Chinese electronics manufacturer, Huawei, has once again had doubt cast over its privacy credentials following a report looking at the security of the company’s products in the UK.

The study made by the Huawei oversight board, which is chaired by GCHQ’s National Cyber Security Centre (NCSC) said:

“The oversight board currently has not seen anything to give it confidence in Huawei’s ability to bring about change via its transformation programme and will require sustained evidence of better software engineering and cyber security quality.”

Only “limited assurance” could be granted that “the long-term security risks can be managed in the Huawei equipment currently deployed in the UK,” the report added.

The words stem from building suspicion that the tech giant is not adequately addressing long-term security issues.

Huawei manufactures telecoms for UK-based communications companies, and this release arrives as officials prepare to decide whether Huawei networks can be trusted to help develop 5G technology in Britain.

Such a partnership has been openly frowned upon by the US, as Washington fears the Chinese firm poses significant risks to national security. There are no suggestions in the NSCS report that Huawei is an arm of the Communist regime in China.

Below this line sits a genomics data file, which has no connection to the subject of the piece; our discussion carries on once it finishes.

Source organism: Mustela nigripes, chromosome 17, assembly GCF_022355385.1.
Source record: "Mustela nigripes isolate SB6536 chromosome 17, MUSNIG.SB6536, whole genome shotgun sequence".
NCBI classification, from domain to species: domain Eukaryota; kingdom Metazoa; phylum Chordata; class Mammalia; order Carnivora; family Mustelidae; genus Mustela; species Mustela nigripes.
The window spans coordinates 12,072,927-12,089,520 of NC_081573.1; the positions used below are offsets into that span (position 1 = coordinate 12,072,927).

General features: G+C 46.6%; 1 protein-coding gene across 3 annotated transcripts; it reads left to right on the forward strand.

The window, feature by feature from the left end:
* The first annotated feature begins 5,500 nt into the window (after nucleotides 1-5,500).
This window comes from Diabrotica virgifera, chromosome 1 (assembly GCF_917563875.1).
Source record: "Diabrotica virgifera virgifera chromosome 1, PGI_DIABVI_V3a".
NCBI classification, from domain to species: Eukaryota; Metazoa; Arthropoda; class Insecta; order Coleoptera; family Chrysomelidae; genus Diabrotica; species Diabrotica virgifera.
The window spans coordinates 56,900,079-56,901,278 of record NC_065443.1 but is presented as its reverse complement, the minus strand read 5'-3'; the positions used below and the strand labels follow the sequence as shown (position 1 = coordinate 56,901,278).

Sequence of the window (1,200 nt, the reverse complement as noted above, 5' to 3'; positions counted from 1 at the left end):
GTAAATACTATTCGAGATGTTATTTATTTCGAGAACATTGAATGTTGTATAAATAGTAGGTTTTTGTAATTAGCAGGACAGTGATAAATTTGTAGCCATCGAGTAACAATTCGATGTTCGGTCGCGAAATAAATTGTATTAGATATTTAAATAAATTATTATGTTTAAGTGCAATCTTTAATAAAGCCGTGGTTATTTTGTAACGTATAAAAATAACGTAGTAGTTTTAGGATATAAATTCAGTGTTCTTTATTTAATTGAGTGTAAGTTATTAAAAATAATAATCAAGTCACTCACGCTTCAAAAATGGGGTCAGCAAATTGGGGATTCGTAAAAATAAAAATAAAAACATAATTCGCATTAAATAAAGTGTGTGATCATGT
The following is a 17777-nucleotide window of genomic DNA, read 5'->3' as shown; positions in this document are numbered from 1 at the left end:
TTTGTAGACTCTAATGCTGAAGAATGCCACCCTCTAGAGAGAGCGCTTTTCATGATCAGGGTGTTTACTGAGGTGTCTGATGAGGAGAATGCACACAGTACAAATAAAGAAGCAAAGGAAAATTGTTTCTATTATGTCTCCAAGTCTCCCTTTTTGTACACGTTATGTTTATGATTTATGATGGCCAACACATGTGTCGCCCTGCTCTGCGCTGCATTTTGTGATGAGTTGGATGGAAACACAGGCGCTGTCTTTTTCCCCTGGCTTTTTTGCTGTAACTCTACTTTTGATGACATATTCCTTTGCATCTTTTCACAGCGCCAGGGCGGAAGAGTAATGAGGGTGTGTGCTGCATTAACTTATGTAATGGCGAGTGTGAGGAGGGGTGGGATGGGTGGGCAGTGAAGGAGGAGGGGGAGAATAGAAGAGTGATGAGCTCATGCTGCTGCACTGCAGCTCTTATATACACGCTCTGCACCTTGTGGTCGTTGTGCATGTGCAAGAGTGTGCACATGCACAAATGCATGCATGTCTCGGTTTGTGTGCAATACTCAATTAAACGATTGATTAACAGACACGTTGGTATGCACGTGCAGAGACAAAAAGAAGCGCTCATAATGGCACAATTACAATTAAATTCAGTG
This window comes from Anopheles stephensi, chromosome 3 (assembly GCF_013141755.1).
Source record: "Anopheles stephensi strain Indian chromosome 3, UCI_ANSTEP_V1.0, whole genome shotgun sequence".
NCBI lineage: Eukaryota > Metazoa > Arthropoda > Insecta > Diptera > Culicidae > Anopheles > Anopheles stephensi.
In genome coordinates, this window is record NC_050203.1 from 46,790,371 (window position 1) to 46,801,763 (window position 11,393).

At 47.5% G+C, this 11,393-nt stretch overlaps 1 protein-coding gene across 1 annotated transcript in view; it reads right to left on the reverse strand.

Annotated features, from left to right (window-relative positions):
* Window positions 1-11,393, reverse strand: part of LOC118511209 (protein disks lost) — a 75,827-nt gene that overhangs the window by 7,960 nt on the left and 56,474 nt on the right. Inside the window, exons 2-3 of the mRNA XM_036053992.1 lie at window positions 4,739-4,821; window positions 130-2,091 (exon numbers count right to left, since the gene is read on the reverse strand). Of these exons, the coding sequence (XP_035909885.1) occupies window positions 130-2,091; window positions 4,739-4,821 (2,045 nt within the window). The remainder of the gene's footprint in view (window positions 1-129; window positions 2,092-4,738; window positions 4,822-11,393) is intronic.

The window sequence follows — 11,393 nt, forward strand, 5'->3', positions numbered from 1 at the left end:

Concerns are raised about software development practices, and potential vulnerabilities in the firm’s infrastructures which could prove dangerous. “Significant technical issues in Huawei’s engineering processes” are flagged up.

While some specialists claim risks can be managed, the report states that the current arrangement “can only provide limited assurance that all risks to UK national security from Huawei’s involvement in the UK’s critical networks can be sufficiently mitigated long-term”.

Huawei technology is recognised as cost-efficient, but fears exist that a thorough approach to security has been sacrificed in the firm that has witnessed remarkable growth over the last ten years.

Since 2014, the Huawei oversight board has worked with Huawei to supervise and test the firm’s equipment in British networks. Mobile provider, EE uses some of this equipment, while Vodafone put a hold on implementing Huawei tools for its European 5G networks in January.

The board’s report has become a focal point of a now global discussion about the Chinese company’s part in developing telecom networks in Western countries.

Huawei has pledged to invest money into the problems raised over the next three to five years, but officials in the UK have not yet seen details about how these plans will materialise, and this has been a source of continued concern to the oversight board.

“It will be difficult to appropriately risk manage future products in the context of UK deployments, until Huawei’s software engineering and cyber-security processes are remediated,” the board said.

“The oversight board currently had not seen anything to give it confidence in Huawei’s ability to bring about change via its transformation programme,” it added.